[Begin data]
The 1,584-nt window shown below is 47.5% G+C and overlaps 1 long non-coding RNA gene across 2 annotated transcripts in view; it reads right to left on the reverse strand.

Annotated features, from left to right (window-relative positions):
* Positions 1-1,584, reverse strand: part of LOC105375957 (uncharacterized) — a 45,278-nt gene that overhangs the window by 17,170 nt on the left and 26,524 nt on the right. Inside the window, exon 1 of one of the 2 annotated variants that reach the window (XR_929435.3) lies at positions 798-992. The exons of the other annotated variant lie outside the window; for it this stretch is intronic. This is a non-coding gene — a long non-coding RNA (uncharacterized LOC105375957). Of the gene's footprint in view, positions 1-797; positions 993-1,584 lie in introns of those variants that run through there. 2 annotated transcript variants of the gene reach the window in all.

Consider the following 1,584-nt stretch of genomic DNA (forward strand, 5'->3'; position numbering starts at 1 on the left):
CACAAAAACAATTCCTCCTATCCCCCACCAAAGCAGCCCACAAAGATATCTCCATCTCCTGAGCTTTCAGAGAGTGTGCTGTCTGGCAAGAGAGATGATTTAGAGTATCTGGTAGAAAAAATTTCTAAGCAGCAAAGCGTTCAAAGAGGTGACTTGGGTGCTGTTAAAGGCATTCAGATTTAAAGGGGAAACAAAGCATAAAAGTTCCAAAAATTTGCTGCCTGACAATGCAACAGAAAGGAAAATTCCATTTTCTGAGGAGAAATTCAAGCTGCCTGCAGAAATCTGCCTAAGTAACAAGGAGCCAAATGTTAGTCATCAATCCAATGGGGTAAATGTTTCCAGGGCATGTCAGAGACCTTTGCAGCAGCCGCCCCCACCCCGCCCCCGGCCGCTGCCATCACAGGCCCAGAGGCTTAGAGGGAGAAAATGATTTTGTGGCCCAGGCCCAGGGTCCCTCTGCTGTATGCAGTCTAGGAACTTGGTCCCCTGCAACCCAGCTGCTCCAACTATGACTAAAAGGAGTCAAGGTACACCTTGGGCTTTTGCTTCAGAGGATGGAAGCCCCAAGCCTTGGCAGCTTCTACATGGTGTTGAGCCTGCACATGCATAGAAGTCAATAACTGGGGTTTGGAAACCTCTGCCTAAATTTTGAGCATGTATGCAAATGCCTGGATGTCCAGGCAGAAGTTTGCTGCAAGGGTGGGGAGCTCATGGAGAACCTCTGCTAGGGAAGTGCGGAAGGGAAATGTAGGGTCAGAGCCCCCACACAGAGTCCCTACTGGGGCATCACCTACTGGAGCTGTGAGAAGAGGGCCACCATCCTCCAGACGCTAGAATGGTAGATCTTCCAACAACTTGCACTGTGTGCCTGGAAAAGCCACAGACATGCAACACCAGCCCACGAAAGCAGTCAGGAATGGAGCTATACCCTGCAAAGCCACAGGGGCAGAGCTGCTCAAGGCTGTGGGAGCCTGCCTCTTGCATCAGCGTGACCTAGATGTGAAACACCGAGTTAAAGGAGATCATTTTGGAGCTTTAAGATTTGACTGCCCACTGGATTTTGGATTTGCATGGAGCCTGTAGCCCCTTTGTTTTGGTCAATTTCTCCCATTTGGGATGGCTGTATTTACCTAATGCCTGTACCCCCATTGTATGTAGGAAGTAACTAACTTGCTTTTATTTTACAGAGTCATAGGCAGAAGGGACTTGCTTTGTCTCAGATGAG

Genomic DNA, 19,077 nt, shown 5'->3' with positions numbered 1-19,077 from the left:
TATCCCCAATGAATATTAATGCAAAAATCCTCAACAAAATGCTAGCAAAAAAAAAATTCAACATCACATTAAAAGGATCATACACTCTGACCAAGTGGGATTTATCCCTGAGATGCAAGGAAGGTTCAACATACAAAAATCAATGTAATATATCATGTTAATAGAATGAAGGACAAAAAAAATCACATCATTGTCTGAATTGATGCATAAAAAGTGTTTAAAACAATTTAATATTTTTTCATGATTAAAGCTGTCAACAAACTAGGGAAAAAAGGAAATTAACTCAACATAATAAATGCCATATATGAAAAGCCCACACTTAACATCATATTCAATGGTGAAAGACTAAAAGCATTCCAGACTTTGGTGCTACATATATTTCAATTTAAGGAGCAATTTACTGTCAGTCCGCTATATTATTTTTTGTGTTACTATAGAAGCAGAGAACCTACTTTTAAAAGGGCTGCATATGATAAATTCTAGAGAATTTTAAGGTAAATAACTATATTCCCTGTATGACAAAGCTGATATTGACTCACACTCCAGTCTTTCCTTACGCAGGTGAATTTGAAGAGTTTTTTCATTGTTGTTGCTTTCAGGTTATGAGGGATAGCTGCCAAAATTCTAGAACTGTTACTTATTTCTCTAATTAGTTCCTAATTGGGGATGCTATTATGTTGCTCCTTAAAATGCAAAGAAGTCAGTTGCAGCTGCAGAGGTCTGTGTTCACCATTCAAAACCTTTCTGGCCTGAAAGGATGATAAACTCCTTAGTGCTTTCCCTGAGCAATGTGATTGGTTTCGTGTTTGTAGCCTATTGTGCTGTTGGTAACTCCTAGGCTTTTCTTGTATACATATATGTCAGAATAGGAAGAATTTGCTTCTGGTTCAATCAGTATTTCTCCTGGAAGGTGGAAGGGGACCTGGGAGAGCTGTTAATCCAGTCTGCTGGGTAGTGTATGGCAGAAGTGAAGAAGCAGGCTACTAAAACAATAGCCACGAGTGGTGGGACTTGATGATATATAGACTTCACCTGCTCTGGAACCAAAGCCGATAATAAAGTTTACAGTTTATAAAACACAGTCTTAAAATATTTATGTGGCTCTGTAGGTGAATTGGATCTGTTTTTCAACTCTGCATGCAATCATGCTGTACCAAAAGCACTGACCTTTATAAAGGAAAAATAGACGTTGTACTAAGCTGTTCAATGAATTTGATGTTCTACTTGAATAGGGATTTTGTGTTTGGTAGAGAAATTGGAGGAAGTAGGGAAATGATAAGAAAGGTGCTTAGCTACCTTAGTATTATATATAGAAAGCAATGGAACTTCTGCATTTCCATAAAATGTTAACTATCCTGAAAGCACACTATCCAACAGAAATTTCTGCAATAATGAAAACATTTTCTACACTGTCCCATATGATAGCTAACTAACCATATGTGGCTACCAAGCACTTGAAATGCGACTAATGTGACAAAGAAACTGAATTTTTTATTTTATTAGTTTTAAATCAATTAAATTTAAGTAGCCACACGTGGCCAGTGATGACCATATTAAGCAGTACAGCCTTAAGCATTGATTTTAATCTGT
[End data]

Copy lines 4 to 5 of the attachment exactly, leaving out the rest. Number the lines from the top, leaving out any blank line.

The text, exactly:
Consider the following 1,584-nt stretch of genomic DNA (forward strand, 5'->3'; position numbering starts at 1 on the left):
CACAAAAACAATTCCTCCTATCCCCCACCAAAGCAGCCCACAAAGATATCTCCATCTCCTGAGCTTTCAGAGAGTGTGCTGTCTGGCAAGAGAGATGATTTAGAGTATCTGGTAGAAAAAATTTCTAAGCAGCAAAGCGTTCAAAGAGGTGACTTGGGTGCTGTTAAAGGCATTCAGATTTAAAGGGGAAACAAAGCATAAAAGTTCCAAAAATTTGCTGCCTGACAATGCAACAGAAAGGAAAATTCCATTTTCTGAGGAGAAATTCAAGCTGCCTGCAGAAATCTGCCTAAGTAACAAGGAGCCAAATGTTAGTCATCAATCCAATGGGGTAAATGTTTCCAGGGCATGTCAGAGACCTTTGCAGCAGCCGCCCCCACCCCGCCCCCGGCCGCTGCCATCACAGGCCCAGAGGCTTAGAGGGAGAAAATGATTTTGTGGCCCAGGCCCAGGGTCCCTCTGCTGTATGCAGTCTAGGAACTTGGTCCCCTGCAACCCAGCTGCTCCAACTATGACTAAAAGGAGTCAAGGTACACCTTGGGCTTTTGCTTCAGAGGATGGAAGCCCCAAGCCTTGGCAGCTTCTACATGGTGTTGAGCCTGCACATGCATAGAAGTCAATAACTGGGGTTTGGAAACCTCTGCCTAAATTTTGAGCATGTATGCAAATGCCTGGATGTCCAGGCAGAAGTTTGCTGCAAGGGTGGGGAGCTCATGGAGAACCTCTGCTAGGGAAGTGCGGAAGGGAAATGTAGGGTCAGAGCCCCCACACAGAGTCCCTACTGGGGCATCACCTACTGGAGCTGTGAGAAGAGGGCCACCATCCTCCAGACGCTAGAATGGTAGATCTTCCAACAACTTGCACTGTGTGCCTGGAAAAGCCACAGACATGCAACACCAGCCCACGAAAGCAGTCAGGAATGGAGCTATACCCTGCAAAGCCACAGGGGCAGAGCTGCTCAAGGCTGTGGGAGCCTGCCTCTTGCATCAGCGTGACCTAGATGTGAAACACCGAGTTAAAGGAGATCATTTTGGAGCTTTAAGATTTGACTGCCCACTGGATTTTGGATTTGCATGGAGCCTGTAGCCCCTTTGTTTTGGTCAATTTCTCCCATTTGGGATGGCTGTATTTACCTAATGCCTGTACCCCCATTGTATGTAGGAAGTAACTAACTTGCTTTTATTTTACAGAGTCATAGGCAGAAGGGACTTGCTTTGTCTCAGATGAG